Let’s consider the charges against Navalny for which he was put into custody the moment he arrived in Moscow. For a start, we should consider the 2014 embezzlement case, which Navalny has always claimed was a trumped-up (and successful) bid to remove him from the political scene. Russia’s prison service has accused him of failing to report to it late last year in accordance with the rules, even though he was in a German hospital at the time being treated for Novichok poisoning. Being at death’s door because of a Russian military-grade poison is not considered a legitimate excuse for missing an appointment and has since been jailed for three-and-a-half years because of it. Then in 2019, Russian investigators opened an investigation into alleged money laundering by Navalny’s Anti-Corruption Foundation. In the process, they froze a number of Navalny’s bank accounts, severely hampering the work of the Foundation. If he were to be found guilty, it could land him in prison for up to seven years. He has also been accused of fraud for allegedly spending almost €4-million of donations to his organisations on luxurious foreign travel. That could get him a decade behind bars if found guilty. Furthermore, a criminal investigation was launched into Navalny’s alleged slander of a World War II veteran who had appeared in a video welcoming the constitutional changes that could allow Putin to stay in power until 2036. Navalny had described those appearing in the video as traitors and lackeys of the Putin regime. Let’s face it, Putin doesn’t do things by half; if he has an enemy, he prefers him to be safely locked up in a prison cell, at least if he’s still breathing.
Navalny’s chances of a fair trial (or trials, I should say) must be very close to zero. Tsar Vladimir is not a man to accept the slightest threat to his throne, even though the European Court of Human Rights, sitting in 2017, concluded that Navalny’s 2014 conviction was “arbitrary and manifestly unreasonable”.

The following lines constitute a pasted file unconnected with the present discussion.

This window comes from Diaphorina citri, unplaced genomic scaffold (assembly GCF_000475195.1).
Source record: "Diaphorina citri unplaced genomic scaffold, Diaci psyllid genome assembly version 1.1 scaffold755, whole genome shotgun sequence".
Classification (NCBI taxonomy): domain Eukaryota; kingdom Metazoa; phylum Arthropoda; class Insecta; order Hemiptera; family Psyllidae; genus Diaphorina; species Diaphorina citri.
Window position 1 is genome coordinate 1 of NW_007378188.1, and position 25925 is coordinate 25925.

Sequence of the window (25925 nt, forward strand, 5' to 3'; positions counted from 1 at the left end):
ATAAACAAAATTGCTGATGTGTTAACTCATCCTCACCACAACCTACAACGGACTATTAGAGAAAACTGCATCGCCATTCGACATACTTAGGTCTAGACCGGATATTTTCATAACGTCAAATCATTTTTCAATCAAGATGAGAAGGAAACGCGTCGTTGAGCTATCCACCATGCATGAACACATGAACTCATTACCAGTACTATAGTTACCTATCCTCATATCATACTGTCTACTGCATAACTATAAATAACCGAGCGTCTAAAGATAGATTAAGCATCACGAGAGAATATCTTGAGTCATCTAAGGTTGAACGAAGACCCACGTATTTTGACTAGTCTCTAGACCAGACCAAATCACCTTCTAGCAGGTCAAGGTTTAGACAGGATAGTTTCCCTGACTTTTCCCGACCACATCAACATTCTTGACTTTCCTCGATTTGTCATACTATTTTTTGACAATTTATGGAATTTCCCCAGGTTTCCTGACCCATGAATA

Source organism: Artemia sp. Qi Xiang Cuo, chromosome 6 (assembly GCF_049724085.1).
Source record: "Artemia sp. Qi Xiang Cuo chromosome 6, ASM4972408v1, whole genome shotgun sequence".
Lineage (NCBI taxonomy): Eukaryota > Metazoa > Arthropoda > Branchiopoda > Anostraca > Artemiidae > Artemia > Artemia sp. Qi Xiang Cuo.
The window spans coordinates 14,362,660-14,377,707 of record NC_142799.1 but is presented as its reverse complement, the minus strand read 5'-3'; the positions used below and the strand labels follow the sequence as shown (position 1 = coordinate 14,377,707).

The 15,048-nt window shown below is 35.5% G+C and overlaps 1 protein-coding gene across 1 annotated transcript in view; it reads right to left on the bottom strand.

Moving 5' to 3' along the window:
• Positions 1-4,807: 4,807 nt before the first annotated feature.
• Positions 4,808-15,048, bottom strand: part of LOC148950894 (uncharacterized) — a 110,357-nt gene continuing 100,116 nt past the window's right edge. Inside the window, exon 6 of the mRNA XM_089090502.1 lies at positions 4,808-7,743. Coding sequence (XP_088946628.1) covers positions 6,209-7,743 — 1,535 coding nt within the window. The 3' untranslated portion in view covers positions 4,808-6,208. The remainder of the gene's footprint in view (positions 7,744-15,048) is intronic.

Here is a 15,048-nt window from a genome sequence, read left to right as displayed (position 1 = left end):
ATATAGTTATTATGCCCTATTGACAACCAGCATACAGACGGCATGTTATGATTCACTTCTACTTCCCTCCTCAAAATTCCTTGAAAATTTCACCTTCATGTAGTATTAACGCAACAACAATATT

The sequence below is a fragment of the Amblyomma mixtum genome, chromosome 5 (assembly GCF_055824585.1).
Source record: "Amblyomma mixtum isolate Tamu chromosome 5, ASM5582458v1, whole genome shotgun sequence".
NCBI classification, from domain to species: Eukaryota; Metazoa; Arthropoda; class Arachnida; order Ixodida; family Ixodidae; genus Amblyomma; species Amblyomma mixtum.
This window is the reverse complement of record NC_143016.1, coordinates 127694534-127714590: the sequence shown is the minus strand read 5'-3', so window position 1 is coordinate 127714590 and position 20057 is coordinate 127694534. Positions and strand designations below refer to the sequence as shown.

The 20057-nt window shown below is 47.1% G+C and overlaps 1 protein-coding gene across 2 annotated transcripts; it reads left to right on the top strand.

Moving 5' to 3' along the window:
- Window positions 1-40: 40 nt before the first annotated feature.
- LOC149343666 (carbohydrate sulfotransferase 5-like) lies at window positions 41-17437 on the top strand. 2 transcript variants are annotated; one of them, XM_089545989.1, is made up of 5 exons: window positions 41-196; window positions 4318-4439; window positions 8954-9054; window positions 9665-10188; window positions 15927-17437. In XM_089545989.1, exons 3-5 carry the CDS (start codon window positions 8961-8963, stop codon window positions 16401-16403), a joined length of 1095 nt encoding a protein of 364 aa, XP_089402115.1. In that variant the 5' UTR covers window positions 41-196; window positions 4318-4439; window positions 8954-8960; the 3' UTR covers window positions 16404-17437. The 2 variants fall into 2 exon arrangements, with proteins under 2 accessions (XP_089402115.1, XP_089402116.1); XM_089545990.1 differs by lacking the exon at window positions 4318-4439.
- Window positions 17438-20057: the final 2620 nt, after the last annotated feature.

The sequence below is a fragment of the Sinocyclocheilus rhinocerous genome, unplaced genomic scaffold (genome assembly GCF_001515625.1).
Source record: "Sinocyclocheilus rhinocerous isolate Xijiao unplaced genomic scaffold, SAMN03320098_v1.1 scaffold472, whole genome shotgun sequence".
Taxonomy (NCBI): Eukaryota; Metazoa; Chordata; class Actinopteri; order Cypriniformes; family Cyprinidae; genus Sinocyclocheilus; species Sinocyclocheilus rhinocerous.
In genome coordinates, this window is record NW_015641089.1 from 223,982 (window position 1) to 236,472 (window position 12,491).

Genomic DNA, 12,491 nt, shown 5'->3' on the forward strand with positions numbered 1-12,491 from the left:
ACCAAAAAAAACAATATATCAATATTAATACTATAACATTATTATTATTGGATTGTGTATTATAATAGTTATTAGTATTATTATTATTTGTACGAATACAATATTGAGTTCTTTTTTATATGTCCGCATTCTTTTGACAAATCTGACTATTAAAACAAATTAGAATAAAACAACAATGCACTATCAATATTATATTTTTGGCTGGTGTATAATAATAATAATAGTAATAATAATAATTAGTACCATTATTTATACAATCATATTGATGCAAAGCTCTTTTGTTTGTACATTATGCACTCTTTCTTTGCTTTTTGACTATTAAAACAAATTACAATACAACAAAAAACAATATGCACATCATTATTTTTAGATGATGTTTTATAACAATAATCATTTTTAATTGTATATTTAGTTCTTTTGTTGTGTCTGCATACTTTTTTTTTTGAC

Of course, Navalny has his supporters, and very determined (and brave) they have shown themselves to be. Although the ever-faithful Russia Today news channel says that the pro-Navalny protests are dwindling in size, they are still taking place, in the face of fierce and vicious violence by the police and security forces. Damelya Aitkhozhina of Human Rights Watch said in a Tweet: “For the second week in a row, Russian police forcibly and brutally dispersed peaceful protests, detaining over 5,000 people. Russian authorities continue to pretend peaceful protestors are a violent mob, but they are not.” Another sympathiser, Yulia Gorbanova, Tweeted: “Nothing can justify physical attacks on journalists covering protests. Such actions by riot police are completely illegal and should not be tolerated.” Meanwhile Wenzel Michalski, in yet another Tweet, highlighted another worrying line of defence for Putin: “Authorities sent a chilling warning to lawyers and human rights defenders when they detained and prosecuted 2 lawyers for defending FreeNavalny protestors in Russia”. It’s a way of trying to dissuade lawyers from defending the many demonstrators seized by the police and national guard.
Overreaction to protest marches by Russia’s security forces has also drawn condemnation from America’s new Secretary of State, Antony Blinken, who Tweeted that the United States “condemns the persistent use of harsh tactics against peaceful protestors and journalists by Russian authorities for a second week straight.” Russian state media and Kremlin officials have accused Washington and NATO of stoking up resentment against Putin, with the Russian Foreign Ministry responding to Blinken’s Tweet by saying his support for the protestors was proof of the US meddling behind the scenes. Putin is, without any doubt, a major world leader, in charge of an enormous country that has made a great many major contributions to global culture and science. He undermines that view, however, by apparently wanting to appear on the world stage to be a tin-pot despot, in which guise he sells his mighty country short.